Firelight review

Shapeshifting dragon descendents, forbidden romance and sibling rivalry…

firelightOUPFirelight by Sophie Jordan

2011, OUP

Book jacket blurb:

‘Every moment with Will, I feel at risk, exposed. Danger hangs close, as tangible as the heavy mists I’ve left behind. And I can’t get enough of it. Of him.’

When Jacinda meets Will, she knows she should avoid him at all costs. She is a draki – a descendant of dragons with the power to shift into human form. He is a draki hunter, who could destroy her if he ever finds out the truth.

But Jacinda can’t resist getting closer to him. Even if it means risking the draki’s most closely guarded secret – and her life.

Review:

This is one book that I’ve had on my TBR pile for a while but only just got around to reading – when I received the review copy in the summer I had just finished Defiance and didn’t feel up for another dragon-related story right away. But I’m glad that I came back to it.

The story centres around Jacinda, who is a draki – descendents of dragons that can disguise themselves by shifting into human form. She has only ever known the world of the draki and her draki pride, which lives in a remote mountain village shrouded in mist. But then something happens that means Jacinda, her sister Tamra and her mother have to flee. They go to live amongst humans in a desert town, where Jacinda’s mum hopes Jacinda will let her draki nature die and become a ‘normal’ human.

At first I wasn’t sure whether I would enjoy the shapeshifting in and out of dragon-like form aspect and thought that it might be a bit… well, naff. But the writer tackles it in a way that makes it feel real and believable within the context of the story. You really get a sense of the excitement and freedom of flight along with Jacinda and understand why she doesn’t want to give that part of herself up.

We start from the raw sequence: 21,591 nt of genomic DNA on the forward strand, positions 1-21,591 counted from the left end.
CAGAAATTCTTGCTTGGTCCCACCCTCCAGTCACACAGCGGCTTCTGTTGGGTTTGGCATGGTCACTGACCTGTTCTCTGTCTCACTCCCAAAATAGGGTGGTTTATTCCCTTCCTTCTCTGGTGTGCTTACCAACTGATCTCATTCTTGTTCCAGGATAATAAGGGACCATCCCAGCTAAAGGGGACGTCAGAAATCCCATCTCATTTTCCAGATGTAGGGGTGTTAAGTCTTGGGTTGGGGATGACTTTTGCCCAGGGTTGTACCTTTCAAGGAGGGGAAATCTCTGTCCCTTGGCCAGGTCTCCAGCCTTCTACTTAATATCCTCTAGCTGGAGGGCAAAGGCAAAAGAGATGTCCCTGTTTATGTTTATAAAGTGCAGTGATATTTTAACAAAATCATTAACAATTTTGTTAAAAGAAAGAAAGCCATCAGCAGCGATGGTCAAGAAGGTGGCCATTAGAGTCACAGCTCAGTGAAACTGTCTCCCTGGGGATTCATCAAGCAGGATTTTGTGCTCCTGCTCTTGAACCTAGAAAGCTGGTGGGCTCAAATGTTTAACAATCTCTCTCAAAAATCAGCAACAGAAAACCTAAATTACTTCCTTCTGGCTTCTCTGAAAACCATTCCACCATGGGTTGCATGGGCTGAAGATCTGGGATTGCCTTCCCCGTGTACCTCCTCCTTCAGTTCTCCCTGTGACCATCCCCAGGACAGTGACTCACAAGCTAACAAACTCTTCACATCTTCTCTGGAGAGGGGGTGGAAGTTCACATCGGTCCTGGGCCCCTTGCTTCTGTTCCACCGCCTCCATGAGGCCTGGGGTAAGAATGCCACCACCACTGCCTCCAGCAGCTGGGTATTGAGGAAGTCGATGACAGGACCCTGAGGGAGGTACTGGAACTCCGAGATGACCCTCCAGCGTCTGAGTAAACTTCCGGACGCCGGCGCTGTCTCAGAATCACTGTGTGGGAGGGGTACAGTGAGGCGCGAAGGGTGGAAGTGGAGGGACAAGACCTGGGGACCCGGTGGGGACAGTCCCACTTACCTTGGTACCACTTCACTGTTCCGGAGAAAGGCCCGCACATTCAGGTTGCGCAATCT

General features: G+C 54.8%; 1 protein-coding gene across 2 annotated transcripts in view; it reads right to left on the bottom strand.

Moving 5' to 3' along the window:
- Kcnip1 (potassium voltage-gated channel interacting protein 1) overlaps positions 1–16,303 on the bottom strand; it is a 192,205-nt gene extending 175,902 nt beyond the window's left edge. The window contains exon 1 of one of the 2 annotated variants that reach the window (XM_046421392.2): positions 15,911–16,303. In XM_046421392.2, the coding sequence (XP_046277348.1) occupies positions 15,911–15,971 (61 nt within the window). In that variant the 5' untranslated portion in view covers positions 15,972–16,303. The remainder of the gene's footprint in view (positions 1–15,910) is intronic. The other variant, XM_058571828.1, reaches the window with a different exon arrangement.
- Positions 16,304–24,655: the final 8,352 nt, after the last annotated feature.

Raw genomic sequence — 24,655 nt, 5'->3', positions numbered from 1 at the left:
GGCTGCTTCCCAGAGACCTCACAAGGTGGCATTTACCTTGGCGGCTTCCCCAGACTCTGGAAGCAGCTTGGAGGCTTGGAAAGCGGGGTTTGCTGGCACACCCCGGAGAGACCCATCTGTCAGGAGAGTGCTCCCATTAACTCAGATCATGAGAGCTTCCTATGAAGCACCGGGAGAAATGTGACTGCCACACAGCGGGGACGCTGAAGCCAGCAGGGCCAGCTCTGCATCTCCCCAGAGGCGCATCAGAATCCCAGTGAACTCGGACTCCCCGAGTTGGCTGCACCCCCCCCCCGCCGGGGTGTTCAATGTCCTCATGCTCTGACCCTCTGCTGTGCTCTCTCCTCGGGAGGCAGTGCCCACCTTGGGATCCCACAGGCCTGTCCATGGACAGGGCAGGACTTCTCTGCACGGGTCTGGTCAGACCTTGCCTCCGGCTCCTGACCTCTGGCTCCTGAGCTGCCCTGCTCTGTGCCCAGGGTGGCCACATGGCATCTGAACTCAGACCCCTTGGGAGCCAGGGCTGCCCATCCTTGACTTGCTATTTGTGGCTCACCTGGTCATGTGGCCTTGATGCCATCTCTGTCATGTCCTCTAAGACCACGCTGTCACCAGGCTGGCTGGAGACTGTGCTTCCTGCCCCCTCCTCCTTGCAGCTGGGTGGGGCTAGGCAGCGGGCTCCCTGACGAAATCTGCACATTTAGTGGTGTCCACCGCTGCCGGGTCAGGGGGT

Jacinda is drawn to Will, who as a hunter of her kind is dangerous and therefore definitely don’t-bring-home-for-dinner material, but it’s actually Cassian, Jacinda’s draki intended, who set the real shivers of fear going for me. The tension created by Jacinda’s mixed feelings about both love interests kept the story on its toes throughout.

But as much as I enjoyed the romance and the fantastical draki theme, it was the relationships between Jacinda and her mother and sister that interested me most. Tamra never ‘manifested’ as a draki, and so within the pride she was the odd one out, looked over while her sister Jacinda took the limelight. At high school in the desert the tables are turned and whilst I felt for Jacinda, being torn away from the world she loved, I couldn’t help but sympathise with Tamra and want her to have a chance at happiness. It’s a really realistic representation of sibling love and the competitiveness that can lurk beneath the surface. Jacinda’s mother, meanwhile, wants for both her daughters to be happy and above all safe, but she’s stuck between a rock and a hard place, knowing that one daughter will be miserable whether they choose to stay as draki or as humans, and that very real dangers and difficult sacrifices lie in wait for them whichever option she chooses. It was these very human dilemmas that made Firelight a great read for me, and I’d like to find out what happens to the characters next in Vanish and Hidden at some point. And for fans of the Firelight series, Harper Teen Impulse have just released a standalone digital-only novella called Breathless.

Thank you to OUP for my review copy of Firelight!

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  1. Top Ten Tuesday – Top Ten Books I Read In 2012 « library4delinquents

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